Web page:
8. Lanjouw, Jean Olson & Lanjouw, Peter, 1997. "Poverty comparisons with non-compatible data: theory and illustrations," Policy Research Working Paper Series 1709, The World Bank.
  9. Barja, Gover & Urquiola, Miguel, 2003. "Capitalization and Privatization in Bolivia: An Aproximation to an Evaluation," MPRA Paper 23049, University Library of Munich, Germany.
  10. Sen, Amartya K, 1976. "Poverty: An Ordinal Approach to Measurement," Econometrica, Econometric Society, vol. 44(2), pages 219-231, March.
  11. Gover Barja Daza & Javier Monterrey Arce & Sergio Villarroel Bohrt, 2005. "The Elasticity of Substitution in Demand for Non-Tradable Goods in Bolivia," Research Department Publications 3181, Inter-American Development Bank, Research Department.
Full references (including those not matched with items on IDEAS)

This item is not listed on Wikipedia, on a reading list or among the top items on IDEAS.

When requesting a correction, please mention this item's handle: RePEc:pra:mprapa:22937. See general information about how to correct material in RePEc.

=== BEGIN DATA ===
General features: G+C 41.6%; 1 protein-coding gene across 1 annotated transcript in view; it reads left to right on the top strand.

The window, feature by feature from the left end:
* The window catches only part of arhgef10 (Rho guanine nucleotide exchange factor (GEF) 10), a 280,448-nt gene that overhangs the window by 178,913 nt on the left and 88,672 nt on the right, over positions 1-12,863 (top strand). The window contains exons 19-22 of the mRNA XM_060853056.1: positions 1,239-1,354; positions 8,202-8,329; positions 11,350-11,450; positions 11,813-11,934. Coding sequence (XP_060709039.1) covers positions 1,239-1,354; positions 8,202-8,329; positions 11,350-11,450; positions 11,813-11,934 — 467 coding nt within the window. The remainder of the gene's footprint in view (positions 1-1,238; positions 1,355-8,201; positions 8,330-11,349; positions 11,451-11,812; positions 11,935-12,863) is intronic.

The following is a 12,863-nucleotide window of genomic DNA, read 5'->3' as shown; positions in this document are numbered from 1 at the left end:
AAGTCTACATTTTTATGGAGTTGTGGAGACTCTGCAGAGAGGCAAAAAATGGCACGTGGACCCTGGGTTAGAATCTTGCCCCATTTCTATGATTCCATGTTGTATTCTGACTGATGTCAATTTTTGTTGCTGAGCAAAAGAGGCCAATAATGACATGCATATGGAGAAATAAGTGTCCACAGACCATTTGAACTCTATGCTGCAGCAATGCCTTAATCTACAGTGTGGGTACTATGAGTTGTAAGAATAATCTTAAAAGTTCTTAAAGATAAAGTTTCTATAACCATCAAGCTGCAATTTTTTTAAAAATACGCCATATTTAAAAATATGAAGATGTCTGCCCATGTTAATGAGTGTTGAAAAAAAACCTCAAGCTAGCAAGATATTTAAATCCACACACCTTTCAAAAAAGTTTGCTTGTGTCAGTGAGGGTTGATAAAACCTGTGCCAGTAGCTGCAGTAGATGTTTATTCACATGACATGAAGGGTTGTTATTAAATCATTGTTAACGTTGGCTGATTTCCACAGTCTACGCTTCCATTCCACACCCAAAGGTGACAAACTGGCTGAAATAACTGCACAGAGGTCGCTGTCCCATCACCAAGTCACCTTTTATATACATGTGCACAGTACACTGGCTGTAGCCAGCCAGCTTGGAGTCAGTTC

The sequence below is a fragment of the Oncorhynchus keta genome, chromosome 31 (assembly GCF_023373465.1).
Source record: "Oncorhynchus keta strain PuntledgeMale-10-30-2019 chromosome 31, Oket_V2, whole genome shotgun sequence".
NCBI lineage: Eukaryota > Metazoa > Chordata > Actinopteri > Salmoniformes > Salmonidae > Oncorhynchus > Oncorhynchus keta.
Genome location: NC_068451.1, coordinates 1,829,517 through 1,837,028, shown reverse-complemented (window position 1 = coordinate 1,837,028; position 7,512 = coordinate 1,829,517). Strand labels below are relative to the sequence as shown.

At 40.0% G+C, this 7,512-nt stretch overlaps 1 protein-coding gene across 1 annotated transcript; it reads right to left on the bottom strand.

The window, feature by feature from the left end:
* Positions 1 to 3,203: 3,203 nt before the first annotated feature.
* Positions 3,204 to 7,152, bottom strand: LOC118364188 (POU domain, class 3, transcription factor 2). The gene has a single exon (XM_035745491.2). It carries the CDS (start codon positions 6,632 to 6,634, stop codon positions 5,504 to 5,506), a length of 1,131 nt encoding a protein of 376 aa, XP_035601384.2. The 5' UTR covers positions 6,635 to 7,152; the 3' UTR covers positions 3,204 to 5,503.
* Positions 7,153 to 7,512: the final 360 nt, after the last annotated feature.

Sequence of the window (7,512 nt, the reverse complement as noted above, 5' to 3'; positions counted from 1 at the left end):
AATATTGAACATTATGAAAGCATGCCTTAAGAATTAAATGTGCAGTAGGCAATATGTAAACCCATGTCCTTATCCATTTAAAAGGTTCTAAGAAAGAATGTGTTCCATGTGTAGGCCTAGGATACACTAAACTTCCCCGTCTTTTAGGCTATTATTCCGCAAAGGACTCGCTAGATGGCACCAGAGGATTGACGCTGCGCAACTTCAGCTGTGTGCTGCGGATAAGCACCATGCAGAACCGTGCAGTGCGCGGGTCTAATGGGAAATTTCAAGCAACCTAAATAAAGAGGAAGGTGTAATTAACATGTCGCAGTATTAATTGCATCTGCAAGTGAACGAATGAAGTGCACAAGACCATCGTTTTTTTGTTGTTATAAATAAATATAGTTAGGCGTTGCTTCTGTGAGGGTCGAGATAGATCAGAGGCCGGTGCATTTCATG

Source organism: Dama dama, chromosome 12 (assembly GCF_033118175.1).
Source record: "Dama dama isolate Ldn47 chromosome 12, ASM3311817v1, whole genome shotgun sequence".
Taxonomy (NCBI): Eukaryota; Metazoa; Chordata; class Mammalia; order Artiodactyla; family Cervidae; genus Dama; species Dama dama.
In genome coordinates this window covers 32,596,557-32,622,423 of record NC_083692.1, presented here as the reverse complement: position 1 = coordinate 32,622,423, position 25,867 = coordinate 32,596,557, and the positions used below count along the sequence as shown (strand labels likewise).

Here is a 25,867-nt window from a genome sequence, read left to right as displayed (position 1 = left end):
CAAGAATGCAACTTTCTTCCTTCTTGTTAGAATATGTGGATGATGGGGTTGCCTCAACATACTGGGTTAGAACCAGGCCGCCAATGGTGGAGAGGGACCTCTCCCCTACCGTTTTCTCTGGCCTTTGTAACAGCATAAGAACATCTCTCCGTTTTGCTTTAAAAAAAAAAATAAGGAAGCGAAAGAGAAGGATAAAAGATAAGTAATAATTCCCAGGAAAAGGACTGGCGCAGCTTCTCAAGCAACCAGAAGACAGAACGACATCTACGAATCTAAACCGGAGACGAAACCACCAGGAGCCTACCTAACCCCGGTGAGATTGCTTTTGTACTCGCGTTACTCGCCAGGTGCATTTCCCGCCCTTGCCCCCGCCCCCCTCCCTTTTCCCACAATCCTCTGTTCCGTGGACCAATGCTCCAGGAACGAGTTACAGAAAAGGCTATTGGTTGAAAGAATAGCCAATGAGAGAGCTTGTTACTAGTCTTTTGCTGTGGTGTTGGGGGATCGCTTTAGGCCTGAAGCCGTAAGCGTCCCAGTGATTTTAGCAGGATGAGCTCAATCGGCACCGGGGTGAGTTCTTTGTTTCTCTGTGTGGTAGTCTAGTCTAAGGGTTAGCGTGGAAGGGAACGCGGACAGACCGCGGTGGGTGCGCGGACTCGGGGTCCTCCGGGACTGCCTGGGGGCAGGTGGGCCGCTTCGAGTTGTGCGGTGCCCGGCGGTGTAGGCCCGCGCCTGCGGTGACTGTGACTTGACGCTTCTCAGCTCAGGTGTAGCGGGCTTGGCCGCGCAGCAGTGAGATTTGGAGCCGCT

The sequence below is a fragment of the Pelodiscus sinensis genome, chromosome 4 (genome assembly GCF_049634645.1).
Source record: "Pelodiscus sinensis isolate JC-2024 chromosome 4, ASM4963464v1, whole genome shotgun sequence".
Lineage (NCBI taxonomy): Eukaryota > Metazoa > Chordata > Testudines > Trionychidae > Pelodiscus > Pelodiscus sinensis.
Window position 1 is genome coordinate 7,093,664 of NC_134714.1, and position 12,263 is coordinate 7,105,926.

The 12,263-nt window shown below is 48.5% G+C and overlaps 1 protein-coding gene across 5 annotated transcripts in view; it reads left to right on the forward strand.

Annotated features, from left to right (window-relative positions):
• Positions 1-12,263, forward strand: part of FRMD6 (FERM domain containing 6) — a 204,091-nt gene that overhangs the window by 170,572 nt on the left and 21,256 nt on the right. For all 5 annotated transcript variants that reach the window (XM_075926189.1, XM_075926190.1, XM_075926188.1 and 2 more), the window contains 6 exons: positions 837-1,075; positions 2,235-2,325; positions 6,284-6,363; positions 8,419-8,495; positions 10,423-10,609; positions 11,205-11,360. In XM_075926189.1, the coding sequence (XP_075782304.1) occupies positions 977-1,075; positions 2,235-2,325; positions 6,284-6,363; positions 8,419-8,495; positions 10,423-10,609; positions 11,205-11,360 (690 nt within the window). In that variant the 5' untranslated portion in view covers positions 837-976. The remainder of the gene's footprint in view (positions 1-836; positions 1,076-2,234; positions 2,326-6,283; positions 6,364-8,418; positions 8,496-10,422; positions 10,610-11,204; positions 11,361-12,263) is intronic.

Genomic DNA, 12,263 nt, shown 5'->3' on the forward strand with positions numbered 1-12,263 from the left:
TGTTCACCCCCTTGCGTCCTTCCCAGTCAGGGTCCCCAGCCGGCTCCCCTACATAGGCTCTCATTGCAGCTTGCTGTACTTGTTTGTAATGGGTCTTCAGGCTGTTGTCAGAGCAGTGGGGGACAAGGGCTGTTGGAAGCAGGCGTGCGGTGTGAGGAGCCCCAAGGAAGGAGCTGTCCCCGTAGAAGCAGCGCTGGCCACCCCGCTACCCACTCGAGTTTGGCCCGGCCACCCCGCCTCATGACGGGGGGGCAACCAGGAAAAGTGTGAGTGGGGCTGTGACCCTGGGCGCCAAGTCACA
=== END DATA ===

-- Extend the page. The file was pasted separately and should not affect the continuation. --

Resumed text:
For technical questions regarding this item, or to correct its authors, title, abstract, bibliographic or download information, contact: (Joachim Winter)

If you have authored this item and are not yet registered with RePEc, we encourage you to do it here. This allows to link your profile to this item. It also allows you to accept potential citations to this item that we are uncertain about.

If references are entirely missing, you can add them using this form.

If the full references list an item that is present in RePEc, but the system did not link to it, you can help with this form.

If you know of missing items citing this one, you can help us creating those links by adding the relevant references in the same way as above, for each refering item. If you are a registered author of this item, you may also want to check the "citations" tab in your profile, as there may be some citations waiting for confirmation.

Please note that corrections may take a couple of weeks to filter through the various RePEc services.

This information is provided to you by IDEAS at the Research Division of the Federal Reserve Bank of St. Louis using RePEc data.